to a like number . . . but lost the
game, 39-0.
The superb conditioning of
Michigan's gridmen again paid
gilt-edged royalties Saturday . . .
although four men were 60-minute
performers, Trainer Ray Roberts
reported that the only injury was
a minor charley horse incurred by
Ted Kennedy.°
* * *
N FACT, the worst casualty of the
entire weekend was golfer Ben
Smith .. . he got caught in a revolv-
ing door in Chicago's downtown loop,'
and bruised his shin . . . and then
there were trackmen Bob Ufer and
last year's wrestling captain Bill
Combs, who fractured their wallets
in the Panther room.
* * *
The play on which Michigan
scored its first touchdown was
identical,to one used by Minnesota
to beat Pittsburgh, 13-7, back in
1934 . . . playing for the national
chmpionship, the Thundering
herd pushed over the decidirg
marker on a fake buck and lateral
followed by a forward pass ... the
play went from Stan Kostka to
Glenn Seidel to Pug 'Lund, who
tossed an aerial to end Bob Tenner
for the score . . the Wolverine
combination went from Westfall
to Ceithaml to Kuzma to Fau-
mann ... beautifully executed, the
formation completely tricked de-
fensive left halfback Ike Kepford.
* * ,
DESPITE RUMORS of a sellout
crowd there were plenty of va-
cant seats in Dyche Stadium Satur-
day . . . the No'thwestern ticket
booths were still doing business just
before game time . . . Michigan's
State Street ticket dispensary did a
landslide business on Minnesota du-
cats yesterday . . . dozens of empty
beer cans scattered along the curb-
ig stand as metallic testimony to
the hours students spent waiting to
turn in their coupons.
*~ * *
Sid Luckman, great Chicago
Bears quarterback and the key
man in the greatest offense in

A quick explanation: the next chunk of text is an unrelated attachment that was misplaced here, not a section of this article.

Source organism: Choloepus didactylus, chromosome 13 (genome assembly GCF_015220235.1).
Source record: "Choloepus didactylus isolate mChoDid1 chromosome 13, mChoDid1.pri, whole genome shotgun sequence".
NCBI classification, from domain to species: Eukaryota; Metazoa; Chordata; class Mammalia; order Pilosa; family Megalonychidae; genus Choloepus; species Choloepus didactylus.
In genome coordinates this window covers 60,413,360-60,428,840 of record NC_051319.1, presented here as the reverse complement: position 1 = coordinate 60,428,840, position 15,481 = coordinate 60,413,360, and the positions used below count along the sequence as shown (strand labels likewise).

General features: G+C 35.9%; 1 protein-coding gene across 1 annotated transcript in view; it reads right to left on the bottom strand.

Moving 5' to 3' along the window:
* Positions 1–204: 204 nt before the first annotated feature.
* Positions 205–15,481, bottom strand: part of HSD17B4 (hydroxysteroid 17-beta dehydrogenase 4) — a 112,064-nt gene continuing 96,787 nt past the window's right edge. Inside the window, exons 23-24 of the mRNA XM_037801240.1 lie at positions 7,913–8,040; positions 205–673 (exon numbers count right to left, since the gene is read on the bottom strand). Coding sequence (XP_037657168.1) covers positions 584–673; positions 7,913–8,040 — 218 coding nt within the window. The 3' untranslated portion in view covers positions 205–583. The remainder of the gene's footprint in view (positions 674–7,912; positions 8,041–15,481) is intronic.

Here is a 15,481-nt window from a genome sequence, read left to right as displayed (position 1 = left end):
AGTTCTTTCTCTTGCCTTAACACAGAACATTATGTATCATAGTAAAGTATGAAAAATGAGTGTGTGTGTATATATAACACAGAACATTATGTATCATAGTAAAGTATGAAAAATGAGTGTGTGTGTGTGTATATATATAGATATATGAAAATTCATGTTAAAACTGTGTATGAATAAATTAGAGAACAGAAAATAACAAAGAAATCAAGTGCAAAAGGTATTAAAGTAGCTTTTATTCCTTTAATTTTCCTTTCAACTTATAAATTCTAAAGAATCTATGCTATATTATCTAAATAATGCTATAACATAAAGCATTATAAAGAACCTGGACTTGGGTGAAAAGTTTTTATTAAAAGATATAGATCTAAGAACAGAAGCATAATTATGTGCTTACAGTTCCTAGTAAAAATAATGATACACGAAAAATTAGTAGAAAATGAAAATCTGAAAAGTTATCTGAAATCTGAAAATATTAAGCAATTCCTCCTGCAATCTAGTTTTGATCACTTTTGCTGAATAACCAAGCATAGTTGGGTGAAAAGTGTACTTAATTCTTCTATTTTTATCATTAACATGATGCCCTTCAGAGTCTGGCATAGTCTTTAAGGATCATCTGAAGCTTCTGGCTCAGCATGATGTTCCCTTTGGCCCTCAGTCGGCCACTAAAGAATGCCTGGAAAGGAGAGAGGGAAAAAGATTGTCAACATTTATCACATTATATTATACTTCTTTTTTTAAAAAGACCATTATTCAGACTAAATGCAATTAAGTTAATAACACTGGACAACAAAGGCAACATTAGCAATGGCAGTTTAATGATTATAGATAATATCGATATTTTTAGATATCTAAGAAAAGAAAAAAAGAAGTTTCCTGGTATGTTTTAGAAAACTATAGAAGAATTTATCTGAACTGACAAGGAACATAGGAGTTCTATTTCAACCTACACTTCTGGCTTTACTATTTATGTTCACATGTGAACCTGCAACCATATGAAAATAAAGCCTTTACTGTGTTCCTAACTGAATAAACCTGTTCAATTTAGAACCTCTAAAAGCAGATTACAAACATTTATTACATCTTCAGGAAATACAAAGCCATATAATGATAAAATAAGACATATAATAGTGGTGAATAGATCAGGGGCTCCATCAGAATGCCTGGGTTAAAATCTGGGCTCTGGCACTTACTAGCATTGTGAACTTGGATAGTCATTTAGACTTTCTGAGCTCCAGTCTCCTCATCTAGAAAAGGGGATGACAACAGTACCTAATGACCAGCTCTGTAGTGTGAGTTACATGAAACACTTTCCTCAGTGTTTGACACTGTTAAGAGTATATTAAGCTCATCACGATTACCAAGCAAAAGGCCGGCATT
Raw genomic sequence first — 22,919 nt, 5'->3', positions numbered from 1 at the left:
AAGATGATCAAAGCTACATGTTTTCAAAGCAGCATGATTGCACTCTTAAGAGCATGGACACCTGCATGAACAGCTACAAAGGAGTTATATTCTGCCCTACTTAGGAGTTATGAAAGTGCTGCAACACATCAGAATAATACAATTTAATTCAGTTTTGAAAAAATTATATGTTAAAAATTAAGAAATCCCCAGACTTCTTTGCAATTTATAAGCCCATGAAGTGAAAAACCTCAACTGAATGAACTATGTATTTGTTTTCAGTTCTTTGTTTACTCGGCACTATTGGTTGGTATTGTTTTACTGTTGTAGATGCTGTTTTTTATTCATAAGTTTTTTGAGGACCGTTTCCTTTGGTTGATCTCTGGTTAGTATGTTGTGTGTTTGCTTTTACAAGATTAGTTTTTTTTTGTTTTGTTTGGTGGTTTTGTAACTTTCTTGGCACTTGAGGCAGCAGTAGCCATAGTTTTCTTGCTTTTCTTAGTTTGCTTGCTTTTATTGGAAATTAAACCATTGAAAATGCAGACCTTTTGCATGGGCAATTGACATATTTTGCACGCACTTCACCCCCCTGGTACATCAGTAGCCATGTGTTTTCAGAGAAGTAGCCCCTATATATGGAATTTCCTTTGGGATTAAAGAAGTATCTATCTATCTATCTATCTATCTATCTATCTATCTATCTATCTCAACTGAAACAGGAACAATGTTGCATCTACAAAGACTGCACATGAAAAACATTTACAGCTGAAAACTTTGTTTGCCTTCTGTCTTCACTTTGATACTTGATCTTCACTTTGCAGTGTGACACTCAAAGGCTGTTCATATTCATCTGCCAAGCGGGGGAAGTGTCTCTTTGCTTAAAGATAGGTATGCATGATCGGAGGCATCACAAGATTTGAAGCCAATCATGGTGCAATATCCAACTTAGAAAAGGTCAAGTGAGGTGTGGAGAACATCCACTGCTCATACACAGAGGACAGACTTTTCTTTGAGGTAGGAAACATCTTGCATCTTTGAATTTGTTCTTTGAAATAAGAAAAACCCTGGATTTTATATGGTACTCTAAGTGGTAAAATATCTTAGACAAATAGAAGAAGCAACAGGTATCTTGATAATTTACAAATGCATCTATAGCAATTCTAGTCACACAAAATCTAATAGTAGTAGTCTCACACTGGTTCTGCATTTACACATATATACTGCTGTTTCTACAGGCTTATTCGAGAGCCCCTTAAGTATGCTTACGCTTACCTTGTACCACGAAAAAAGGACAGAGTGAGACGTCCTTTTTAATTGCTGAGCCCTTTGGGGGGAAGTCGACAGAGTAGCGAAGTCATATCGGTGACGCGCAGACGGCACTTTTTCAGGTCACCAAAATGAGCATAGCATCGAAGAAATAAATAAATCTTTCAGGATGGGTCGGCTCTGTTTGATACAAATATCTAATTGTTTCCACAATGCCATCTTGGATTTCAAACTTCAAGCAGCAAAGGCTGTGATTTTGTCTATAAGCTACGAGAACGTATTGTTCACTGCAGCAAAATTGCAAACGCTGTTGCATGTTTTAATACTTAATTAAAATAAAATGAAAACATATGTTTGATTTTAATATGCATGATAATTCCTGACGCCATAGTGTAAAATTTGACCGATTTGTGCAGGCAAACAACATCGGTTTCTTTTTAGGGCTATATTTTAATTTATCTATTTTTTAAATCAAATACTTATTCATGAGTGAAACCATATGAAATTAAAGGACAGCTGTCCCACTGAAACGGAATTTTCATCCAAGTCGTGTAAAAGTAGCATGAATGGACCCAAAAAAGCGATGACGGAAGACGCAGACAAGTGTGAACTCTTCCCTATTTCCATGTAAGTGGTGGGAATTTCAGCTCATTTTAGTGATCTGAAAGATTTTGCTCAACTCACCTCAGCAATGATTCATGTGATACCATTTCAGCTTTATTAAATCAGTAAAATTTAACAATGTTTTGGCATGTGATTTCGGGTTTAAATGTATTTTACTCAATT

football today, was a press box
spectator at the Northwestern-
Michigan scrap . . . he admired
Tommy Kuzma's kicking and pass-
ing exhibition . . . and thought
that "Michigan's line lookedfine."
AW Luckman and his mates liter-
ally crush the Detroit Lions Sun-
day at Wrigley Field in a professional
grid clash . . . or rather Bear work-
out .:. the streamlined Chicago at-
tack was a perfect example of how
the T formation should work . .
scoring almost at will, the Bears tri-
umphed, 49-0 ... last year when Chi-
cago licked Washington, 73-0, for a
professional scoring record, the com-
plaint went around the circuit that
the Redskins weren't trying . . . but
such was not the case Sunday . .
the Lions gave everything they had
. . but Aire as helpless as a quiz kid
before Joe Louis' fists.

Professional football reminds of
Harmon's debut .. . . after being
introduced to his teammates, Tom
took the field and scored one touch-
down with the aid of some fine
blocking by John Kimbrough . . .
but outside .of one touchdown
march, neither All-America ace
showed much ... to the displeasure
of the 25,000 fans who kept it no
secret ... Tom had only one work-
out with the pro club.
** *
CHICAGO THEATRES had news-
reel shots of the Northwestern
game almost immediately after the
game Saturday night . . Babe Le
Voir, All-America quarterback at
Minnesota a few years back, yester-
day wired The Daily Bernie Bier-
man's choices for the All-Conference
team of the week . . . Center Bob
Ingalls, tackle Al Wistert, and full-
back Bob Westfall were the Michigan
selections . . . Smith, Pukema and
Wildung were the Gopher nominees.
* * *
Backfield Coach Earl Martineau
missed the football special Saturday
night . . and had to catch a later
train . . . several Michigan linemen
swear that Otto Graham didn't go
over on his fourth down touchdown